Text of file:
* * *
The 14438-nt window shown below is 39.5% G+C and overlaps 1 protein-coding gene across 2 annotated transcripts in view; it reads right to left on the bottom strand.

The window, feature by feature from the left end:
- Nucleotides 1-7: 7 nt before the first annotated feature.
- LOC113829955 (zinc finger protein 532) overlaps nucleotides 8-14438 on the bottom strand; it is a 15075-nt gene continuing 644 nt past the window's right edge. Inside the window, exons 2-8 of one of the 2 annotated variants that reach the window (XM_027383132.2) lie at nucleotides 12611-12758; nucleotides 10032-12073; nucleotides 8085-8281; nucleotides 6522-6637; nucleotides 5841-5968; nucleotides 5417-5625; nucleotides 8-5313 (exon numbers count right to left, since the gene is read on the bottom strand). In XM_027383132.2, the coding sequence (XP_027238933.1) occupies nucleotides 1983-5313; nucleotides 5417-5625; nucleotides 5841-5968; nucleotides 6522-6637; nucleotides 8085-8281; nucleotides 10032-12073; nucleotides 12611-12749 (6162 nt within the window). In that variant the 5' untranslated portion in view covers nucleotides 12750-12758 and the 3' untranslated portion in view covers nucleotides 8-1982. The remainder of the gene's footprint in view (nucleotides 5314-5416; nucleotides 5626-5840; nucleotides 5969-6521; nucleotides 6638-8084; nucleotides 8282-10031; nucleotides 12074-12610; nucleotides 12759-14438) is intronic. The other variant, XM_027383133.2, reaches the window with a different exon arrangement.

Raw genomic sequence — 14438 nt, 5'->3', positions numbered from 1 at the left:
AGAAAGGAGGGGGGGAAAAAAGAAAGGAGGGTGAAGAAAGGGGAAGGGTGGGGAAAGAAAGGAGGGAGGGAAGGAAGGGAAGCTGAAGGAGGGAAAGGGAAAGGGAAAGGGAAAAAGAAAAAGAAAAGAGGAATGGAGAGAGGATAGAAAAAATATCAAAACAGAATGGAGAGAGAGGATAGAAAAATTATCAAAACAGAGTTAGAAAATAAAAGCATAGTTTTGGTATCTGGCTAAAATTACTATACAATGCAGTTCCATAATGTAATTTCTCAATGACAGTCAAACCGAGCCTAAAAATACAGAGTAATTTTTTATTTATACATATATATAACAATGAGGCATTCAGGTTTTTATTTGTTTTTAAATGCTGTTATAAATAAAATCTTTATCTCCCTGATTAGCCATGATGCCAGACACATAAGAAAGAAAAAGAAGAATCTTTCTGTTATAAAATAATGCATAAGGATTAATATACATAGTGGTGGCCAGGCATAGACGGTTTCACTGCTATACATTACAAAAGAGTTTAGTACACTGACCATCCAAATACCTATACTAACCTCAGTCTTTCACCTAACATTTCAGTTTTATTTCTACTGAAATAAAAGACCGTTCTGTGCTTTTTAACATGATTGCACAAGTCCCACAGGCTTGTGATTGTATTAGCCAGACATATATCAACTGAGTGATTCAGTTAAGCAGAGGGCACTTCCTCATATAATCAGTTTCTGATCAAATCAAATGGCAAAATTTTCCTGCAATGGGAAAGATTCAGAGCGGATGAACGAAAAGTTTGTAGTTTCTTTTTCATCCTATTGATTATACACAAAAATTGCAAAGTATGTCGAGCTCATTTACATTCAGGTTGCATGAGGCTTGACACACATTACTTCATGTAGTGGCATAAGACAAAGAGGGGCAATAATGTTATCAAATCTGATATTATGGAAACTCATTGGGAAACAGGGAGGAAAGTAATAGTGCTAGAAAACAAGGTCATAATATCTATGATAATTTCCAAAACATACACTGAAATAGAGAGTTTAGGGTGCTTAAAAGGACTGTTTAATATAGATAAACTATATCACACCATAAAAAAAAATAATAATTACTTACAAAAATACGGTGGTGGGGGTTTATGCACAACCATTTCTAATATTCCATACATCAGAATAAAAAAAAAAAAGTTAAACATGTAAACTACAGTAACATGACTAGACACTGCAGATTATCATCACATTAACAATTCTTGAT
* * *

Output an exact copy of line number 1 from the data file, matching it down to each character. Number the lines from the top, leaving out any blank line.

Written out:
The 14438-nt window shown below is 39.5% G+C and overlaps 1 protein-coding gene across 2 annotated transcripts in view; it reads right to left on the bottom strand.